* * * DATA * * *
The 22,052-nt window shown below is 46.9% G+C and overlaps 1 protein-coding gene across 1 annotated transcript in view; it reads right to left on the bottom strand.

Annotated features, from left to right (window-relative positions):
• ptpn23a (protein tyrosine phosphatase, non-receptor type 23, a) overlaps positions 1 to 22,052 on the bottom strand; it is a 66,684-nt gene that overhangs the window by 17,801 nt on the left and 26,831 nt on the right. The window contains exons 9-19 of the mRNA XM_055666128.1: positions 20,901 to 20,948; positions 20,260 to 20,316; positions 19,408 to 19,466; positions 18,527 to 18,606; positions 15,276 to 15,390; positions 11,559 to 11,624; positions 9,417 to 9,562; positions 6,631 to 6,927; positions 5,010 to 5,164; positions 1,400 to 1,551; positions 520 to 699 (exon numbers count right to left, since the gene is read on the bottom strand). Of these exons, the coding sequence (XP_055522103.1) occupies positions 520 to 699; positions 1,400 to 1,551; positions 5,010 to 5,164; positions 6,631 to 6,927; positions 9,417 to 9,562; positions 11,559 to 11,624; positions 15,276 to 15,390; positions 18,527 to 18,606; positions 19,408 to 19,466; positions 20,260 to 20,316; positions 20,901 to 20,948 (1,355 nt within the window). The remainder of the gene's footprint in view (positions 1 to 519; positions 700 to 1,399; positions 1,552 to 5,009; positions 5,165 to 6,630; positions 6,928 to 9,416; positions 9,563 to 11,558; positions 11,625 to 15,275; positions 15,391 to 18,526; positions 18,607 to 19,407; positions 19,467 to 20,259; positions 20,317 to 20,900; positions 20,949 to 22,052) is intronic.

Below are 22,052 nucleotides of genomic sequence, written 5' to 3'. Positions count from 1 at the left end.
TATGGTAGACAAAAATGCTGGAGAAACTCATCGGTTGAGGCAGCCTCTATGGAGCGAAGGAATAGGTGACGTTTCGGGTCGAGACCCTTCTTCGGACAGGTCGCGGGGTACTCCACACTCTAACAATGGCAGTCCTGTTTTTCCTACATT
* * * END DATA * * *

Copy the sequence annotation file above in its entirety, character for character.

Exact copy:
The 22,052-nt window shown below is 46.9% G+C and overlaps 1 protein-coding gene across 1 annotated transcript in view; it reads right to left on the bottom strand.

Annotated features, from left to right (window-relative positions):
• ptpn23a (protein tyrosine phosphatase, non-receptor type 23, a) overlaps positions 1 to 22,052 on the bottom strand; it is a 66,684-nt gene that overhangs the window by 17,801 nt on the left and 26,831 nt on the right. The window contains exons 9-19 of the mRNA XM_055666128.1: positions 20,901 to 20,948; positions 20,260 to 20,316; positions 19,408 to 19,466; positions 18,527 to 18,606; positions 15,276 to 15,390; positions 11,559 to 11,624; positions 9,417 to 9,562; positions 6,631 to 6,927; positions 5,010 to 5,164; positions 1,400 to 1,551; positions 520 to 699 (exon numbers count right to left, since the gene is read on the bottom strand). Of these exons, the coding sequence (XP_055522103.1) occupies positions 520 to 699; positions 1,400 to 1,551; positions 5,010 to 5,164; positions 6,631 to 6,927; positions 9,417 to 9,562; positions 11,559 to 11,624; positions 15,276 to 15,390; positions 18,527 to 18,606; positions 19,408 to 19,466; positions 20,260 to 20,316; positions 20,901 to 20,948 (1,355 nt within the window). The remainder of the gene's footprint in view (positions 1 to 519; positions 700 to 1,399; positions 1,552 to 5,009; positions 5,165 to 6,630; positions 6,928 to 9,416; positions 9,563 to 11,558; positions 11,625 to 15,275; positions 15,391 to 18,526; positions 18,607 to 19,407; positions 19,467 to 20,259; positions 20,317 to 20,900; positions 20,949 to 22,052) is intronic.

Below are 22,052 nucleotides of genomic sequence, written 5' to 3'. Positions count from 1 at the left end.
TATGGTAGACAAAAATGCTGGAGAAACTCATCGGTTGAGGCAGCCTCTATGGAGCGAAGGAATAGGTGACGTTTCGGGTCGAGACCCTTCTTCGGACAGGTCGCGGGGTACTCCACACTCTAACAATGGCAGTCCTGTTTTTCCTACATT